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Interview with Jane Emerson, November 20, 2004

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Title:
Interview with Jane Emerson, November 20, 2004
Creator:
Emerson, Jane ( Interviewee )
Publication Date:
Language:
English

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Subjects / Keywords:
University of Florida Campus (General) Oral History Collection ( local )
University of Florida -- Student housing

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Source Institution:
University of Florida
Holding Location:
Samuel Proctor Oral History Program
Rights Management:
All applicable rights reserved by the source institution and holding location.
Resource Identifier:
FLVT 8 ( SPOHP IDENTIFIER )

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FLVT 8
Interviewee: Jane Emerson
Interviewer: Jennifer Garrett
Date: November 20, 2004


G: Today is November 20, 2004, and I'm interviewing Jane Emerson about her
experience at Flavets. Jane, where are you from?

E: St. Petersburg, Florida.

G: Can you briefly describe what your life was like during World War II?

E: During what?

G: World War I1?

E: It was not bad. What I like to think of, it was a good war because we knew what
we were fighting for. People opened up their homes to the soldiers and their
wives, something that's never happened before or since. We all were in it
together. I don't think there's ever been a war like it.

G: Where were you living at that time?

E: In St. Petersburg. I was born in St. Petersburg.

G: What year were you married?

E: 1944.

G: How did you meet your husband?

E: When we were in high school. I did not date him. People asked me if I dated
him in high school since we've been married sixty years. I said, well, he was
valedictorian and I was head cheerleader. Do you really think I would have
dated him? I was looking at the football players at that time. He was on the
stage and doing speeches and what have you, and I thought of him as a
bookworm, so I really was not that interested.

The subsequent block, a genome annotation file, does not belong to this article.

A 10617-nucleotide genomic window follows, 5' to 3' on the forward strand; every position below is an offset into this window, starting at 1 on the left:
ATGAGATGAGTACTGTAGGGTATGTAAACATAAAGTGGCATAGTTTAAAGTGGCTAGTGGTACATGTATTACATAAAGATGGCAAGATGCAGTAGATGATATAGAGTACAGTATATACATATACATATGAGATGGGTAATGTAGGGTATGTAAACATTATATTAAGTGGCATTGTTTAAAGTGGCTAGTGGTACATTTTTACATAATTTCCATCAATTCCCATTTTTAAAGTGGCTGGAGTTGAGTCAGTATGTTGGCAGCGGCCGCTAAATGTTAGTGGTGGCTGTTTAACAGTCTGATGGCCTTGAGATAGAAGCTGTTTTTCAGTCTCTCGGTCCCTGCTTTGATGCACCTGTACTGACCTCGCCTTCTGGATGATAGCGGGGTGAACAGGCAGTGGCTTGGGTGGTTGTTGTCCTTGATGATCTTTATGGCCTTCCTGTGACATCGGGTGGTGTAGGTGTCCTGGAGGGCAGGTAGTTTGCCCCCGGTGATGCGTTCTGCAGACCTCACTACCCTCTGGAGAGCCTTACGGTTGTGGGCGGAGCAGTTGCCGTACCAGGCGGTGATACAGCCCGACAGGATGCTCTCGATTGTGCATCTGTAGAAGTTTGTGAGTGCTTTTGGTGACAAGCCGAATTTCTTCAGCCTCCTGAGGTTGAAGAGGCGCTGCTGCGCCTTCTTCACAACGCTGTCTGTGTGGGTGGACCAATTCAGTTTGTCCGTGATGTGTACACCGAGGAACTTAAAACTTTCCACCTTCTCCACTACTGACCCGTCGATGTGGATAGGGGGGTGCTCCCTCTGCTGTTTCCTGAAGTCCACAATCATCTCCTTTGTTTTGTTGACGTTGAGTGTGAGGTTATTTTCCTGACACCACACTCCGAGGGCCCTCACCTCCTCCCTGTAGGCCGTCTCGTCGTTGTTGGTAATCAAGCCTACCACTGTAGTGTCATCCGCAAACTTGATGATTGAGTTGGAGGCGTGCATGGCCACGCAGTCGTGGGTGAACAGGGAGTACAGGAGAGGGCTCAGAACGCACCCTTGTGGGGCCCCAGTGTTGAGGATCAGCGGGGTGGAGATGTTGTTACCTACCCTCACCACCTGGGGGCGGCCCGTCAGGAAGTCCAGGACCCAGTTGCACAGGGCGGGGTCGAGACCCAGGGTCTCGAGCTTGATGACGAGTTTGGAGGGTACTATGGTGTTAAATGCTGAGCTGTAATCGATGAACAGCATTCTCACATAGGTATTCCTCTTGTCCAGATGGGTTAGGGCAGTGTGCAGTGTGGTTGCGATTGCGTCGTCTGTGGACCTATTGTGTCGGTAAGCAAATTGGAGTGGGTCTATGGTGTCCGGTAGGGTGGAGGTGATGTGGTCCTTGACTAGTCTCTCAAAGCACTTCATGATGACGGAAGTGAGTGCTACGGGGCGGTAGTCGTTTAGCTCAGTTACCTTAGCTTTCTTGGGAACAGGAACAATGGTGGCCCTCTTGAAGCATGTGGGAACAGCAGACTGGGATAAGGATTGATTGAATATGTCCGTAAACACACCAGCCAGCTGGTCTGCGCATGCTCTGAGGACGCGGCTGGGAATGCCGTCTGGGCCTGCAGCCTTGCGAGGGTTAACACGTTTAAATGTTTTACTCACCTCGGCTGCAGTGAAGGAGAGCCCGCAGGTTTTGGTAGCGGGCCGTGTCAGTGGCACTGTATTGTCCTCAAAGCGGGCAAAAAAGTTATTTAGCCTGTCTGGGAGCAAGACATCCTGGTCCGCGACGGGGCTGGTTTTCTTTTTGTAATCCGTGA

G: How did your husband's military experience impact your life?

E: He was a Marine pilot. There weren't very many of them. There were just a few
squadrons of Marine pilots. They flew B-25s, bombers. There again, it was like
a family. I lost a lot of friends. Lots and lots of friends, but it was a way of life.
We didn't know anything different. We accepted it and we could remember
those people all through these years. It was not an unhappy time. I think









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anybody that you talk to that's my age, you don't remember this as an unhappy
time unless you lost somebody in the family, which we did not.

G: What year did he return, your husband?

E: 1945 or 1946.

G: Were you involved in the decision for your husband to go to school at the
University of Florida?

E: No.

G: He did that on his own? Were you looking forward to moving there?

E: We weren't married. I went just before he did. I went the summer before he
started in the fall. We both went to St. Petersburg Junior College. I only went for
a year, he went for two. I went on to Georgia. I think I was there in the
summertime, and he came in September.

G: What year was that?

E: I have no idea. 1941.

G: In 1941, you were both at the University of Florida?

E: Yes, but not together.

G: You were married in 1944, but was he already in the service?

E: Yes.

G: Then he came back in 1946?

E: We were stationed in Edenton, North Carolina.

G: How did you make it to the Flavets?

E: When he came back, it was Christmastime of 1945. He came back from
Okinawa, the only man in the squadron that got to come home [at that time]. We
had a baby that he had never seen. He got here just before Christmas. He
started working at the bank, which he said was dull as dishwater. That lasted a
very short time. He had graduated in the business school and he wanted to be a
CPA. It didn't materialize, there were too many fellows coming home to look for
jobs. Thousands. There really weren't enough jobs of what you wanted to do at









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that time. At the end, he went to the bank. All of a sudden he read a little clip in
the St. Petersburg Times about Merrill Lynch, putting the executives through their
school in New York. Some of the men that joined Merrill Lynch then had to come